Though he doesn’t say so explicitly, it is clear from the fact that he includes time as one of the essential components of interest that Keynes is referring to a loan contract here. His definition substantiates ours in such a way as to prevent any misunderstanding. He further observes that ‘the rate of interest is, in itself, nothing more than the inverse proportion between a sum of money and what can be obtained for parting with control over the money in exchange for a debt for a stated period of time.’ (Keynes 1936: 167)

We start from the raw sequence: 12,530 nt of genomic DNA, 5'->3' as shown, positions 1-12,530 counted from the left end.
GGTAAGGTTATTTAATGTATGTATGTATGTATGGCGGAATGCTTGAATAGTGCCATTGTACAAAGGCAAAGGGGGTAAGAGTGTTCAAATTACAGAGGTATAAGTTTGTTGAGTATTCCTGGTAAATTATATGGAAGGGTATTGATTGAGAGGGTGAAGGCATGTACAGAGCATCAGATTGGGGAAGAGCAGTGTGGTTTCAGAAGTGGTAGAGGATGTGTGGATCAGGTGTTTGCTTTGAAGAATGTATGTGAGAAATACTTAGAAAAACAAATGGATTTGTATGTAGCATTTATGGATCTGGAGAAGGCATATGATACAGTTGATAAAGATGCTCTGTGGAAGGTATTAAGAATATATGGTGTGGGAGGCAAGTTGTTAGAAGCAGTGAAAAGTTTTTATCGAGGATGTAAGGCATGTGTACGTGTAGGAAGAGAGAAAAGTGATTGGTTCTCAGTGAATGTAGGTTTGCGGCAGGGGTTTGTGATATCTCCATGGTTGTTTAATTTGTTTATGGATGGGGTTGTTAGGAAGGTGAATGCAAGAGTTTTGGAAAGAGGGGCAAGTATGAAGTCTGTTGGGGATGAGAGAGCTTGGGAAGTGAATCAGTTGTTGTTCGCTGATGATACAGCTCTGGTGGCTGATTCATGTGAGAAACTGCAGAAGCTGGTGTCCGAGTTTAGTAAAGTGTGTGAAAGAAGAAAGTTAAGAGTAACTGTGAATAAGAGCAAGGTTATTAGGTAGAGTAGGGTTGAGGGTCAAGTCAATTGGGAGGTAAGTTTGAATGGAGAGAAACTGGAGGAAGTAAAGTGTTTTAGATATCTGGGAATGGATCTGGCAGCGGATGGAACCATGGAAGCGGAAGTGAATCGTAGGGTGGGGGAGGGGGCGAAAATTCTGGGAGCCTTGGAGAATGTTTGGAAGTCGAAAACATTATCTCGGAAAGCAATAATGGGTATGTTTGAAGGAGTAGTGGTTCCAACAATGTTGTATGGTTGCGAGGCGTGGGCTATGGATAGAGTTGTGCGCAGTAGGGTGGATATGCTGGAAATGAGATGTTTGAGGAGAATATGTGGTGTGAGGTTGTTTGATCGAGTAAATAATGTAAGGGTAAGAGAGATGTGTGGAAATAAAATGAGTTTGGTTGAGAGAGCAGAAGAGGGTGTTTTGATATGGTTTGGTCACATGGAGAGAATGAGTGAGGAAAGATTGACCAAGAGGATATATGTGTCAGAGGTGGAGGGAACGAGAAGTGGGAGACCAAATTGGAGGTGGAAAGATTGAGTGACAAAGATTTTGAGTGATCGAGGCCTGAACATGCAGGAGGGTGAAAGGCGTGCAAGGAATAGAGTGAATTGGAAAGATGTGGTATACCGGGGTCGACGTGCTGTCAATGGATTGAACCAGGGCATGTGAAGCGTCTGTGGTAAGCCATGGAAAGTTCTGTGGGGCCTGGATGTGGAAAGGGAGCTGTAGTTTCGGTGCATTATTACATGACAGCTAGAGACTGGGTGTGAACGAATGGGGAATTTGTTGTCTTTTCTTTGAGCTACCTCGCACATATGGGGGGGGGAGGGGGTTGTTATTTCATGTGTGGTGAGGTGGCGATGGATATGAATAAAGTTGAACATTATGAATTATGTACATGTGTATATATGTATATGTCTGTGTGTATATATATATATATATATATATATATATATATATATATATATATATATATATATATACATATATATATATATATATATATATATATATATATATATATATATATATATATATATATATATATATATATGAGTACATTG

This last statement seems to remove any possible confusion about our definition in that it contains all the elements for interest to prevail. Additionally, it substantiates our formulation for the interest rate emerging from speculation. Finally, he is quite clear on the equilibrating force behind the rate of interest: “The rate of interest is not the ‘price’ which brings into equilibrium the demand for resources to invest with the readiness to abstain from present consumption.’ (Keynes 1936: 167)
Again, this statement clearly demonstrates that the rate of interest is the outcome of the money market and not that of the real sector.
Yet, strikingly, there are many writers who still believe that interest (rate) cannot be avoided as long as economic forces are in play, even in an interest-free Islamic system!
Posted on 16th July 2012 by Camille Paldi